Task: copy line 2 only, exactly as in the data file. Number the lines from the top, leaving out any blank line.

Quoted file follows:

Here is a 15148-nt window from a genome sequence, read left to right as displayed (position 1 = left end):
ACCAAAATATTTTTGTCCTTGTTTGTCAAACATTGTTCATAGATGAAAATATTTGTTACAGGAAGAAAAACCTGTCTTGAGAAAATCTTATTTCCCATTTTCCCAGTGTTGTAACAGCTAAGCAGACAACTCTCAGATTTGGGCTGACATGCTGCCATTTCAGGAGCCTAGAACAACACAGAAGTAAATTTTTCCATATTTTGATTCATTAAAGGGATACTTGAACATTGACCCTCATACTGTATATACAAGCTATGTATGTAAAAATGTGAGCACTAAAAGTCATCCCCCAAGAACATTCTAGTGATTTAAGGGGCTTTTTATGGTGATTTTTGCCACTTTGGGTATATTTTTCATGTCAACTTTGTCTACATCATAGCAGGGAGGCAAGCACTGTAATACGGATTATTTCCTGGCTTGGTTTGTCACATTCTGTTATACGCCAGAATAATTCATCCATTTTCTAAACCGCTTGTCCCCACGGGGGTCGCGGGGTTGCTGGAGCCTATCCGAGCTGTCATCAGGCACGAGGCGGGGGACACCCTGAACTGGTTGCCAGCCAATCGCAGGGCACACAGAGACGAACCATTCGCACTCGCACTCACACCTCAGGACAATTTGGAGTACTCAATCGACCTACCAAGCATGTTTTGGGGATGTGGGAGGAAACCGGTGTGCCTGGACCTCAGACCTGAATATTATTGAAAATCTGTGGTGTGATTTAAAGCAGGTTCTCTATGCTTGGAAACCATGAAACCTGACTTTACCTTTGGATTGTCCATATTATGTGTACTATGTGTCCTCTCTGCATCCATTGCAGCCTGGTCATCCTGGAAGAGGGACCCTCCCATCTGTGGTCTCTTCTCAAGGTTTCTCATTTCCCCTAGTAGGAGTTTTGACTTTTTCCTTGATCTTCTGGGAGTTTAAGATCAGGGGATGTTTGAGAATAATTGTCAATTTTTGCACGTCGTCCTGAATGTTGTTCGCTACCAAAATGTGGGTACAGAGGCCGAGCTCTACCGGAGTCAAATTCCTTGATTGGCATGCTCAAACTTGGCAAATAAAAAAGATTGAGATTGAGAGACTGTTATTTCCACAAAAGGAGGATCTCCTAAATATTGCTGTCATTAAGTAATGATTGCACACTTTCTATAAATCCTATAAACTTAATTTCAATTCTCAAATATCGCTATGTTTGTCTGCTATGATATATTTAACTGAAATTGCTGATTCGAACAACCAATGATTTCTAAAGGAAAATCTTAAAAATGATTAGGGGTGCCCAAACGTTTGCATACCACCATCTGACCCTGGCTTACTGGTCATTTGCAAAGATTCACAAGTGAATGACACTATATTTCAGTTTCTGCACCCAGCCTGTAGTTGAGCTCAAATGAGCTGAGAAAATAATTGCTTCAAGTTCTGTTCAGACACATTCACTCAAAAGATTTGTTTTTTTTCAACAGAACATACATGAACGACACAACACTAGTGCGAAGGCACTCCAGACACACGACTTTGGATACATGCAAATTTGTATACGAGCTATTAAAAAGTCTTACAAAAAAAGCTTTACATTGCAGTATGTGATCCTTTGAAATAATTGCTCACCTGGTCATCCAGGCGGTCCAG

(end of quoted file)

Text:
ACCAAAATATTTTTGTCCTTGTTTGTCAAACATTGTTCATAGATGAAAATATTTGTTACAGGAAGAAAAACCTGTCTTGAGAAAATCTTATTTCCCATTTTCCCAGTGTTGTAACAGCTAAGCAGACAACTCTCAGATTTGGGCTGACATGCTGCCATTTCAGGAGCCTAGAACAACACAGAAGTAAATTTTTCCATATTTTGATTCATTAAAGGGATACTTGAACATTGACCCTCATACTGTATATACAAGCTATGTATGTAAAAATGTGAGCACTAAAAGTCATCCCCCAAGAACATTCTAGTGATTTAAGGGGCTTTTTATGGTGATTTTTGCCACTTTGGGTATATTTTTCATGTCAACTTTGTCTACATCATAGCAGGGAGGCAAGCACTGTAATACGGATTATTTCCTGGCTTGGTTTGTCACATTCTGTTATACGCCAGAATAATTCATCCATTTTCTAAACCGCTTGTCCCCACGGGGGTCGCGGGGTTGCTGGAGCCTATCCGAGCTGTCATCAGGCACGAGGCGGGGGACACCCTGAACTGGTTGCCAGCCAATCGCAGGGCACACAGAGACGAACCATTCGCACTCGCACTCACACCTCAGGACAATTTGGAGTACTCAATCGACCTACCAAGCATGTTTTGGGGATGTGGGAGGAAACCGGTGTGCCTGGACCTCAGACCTGAATATTATTGAAAATCTGTGGTGTGATTTAAAGCAGGTTCTCTATGCTTGGAAACCATGAAACCTGACTTTACCTTTGGATTGTCCATATTATGTGTACTATGTGTCCTCTCTGCATCCATTGCAGCCTGGTCATCCTGGAAGAGGGACCCTCCCATCTGTGGTCTCTTCTCAAGGTTTCTCATTTCCCCTAGTAGGAGTTTTGACTTTTTCCTTGATCTTCTGGGAGTTTAAGATCAGGGGATGTTTGAGAATAATTGTCAATTTTTGCACGTCGTCCTGAATGTTGTTCGCTACCAAAATGTGGGTACAGAGGCCGAGCTCTACCGGAGTCAAATTCCTTGATTGGCATGCTCAAACTTGGCAAATAAAAAAGATTGAGATTGAGAGACTGTTATTTCCACAAAAGGAGGATCTCCTAAATATTGCTGTCATTAAGTAATGATTGCACACTTTCTATAAATCCTATAAACTTAATTTCAATTCTCAAATATCGCTATGTTTGTCTGCTATGATATATTTAACTGAAATTGCTGATTCGAACAACCAATGATTTCTAAAGGAAAATCTTAAAAATGATTAGGGGTGCCCAAACGTTTGCATACCACCATCTGACCCTGGCTTACTGGTCATTTGCAAAGATTCACAAGTGAATGACACTATATTTCAGTTTCTGCACCCAGCCTGTAGTTGAGCTCAAATGAGCTGAGAAAATAATTGCTTCAAGTTCTGTTCAGACACATTCACTCAAAAGATTTGTTTTTTTTCAACAGAACATACATGAACGACACAACACTAGTGCGAAGGCACTCCAGACACACGACTTTGGATACATGCAAATTTGTATACGAGCTATTAAAAAGTCTTACAAAAAAAGCTTTACATTGCAGTATGTGATCCTTTGAAATAATTGCTCACCTGGTCATCCAGGCGGTCCAG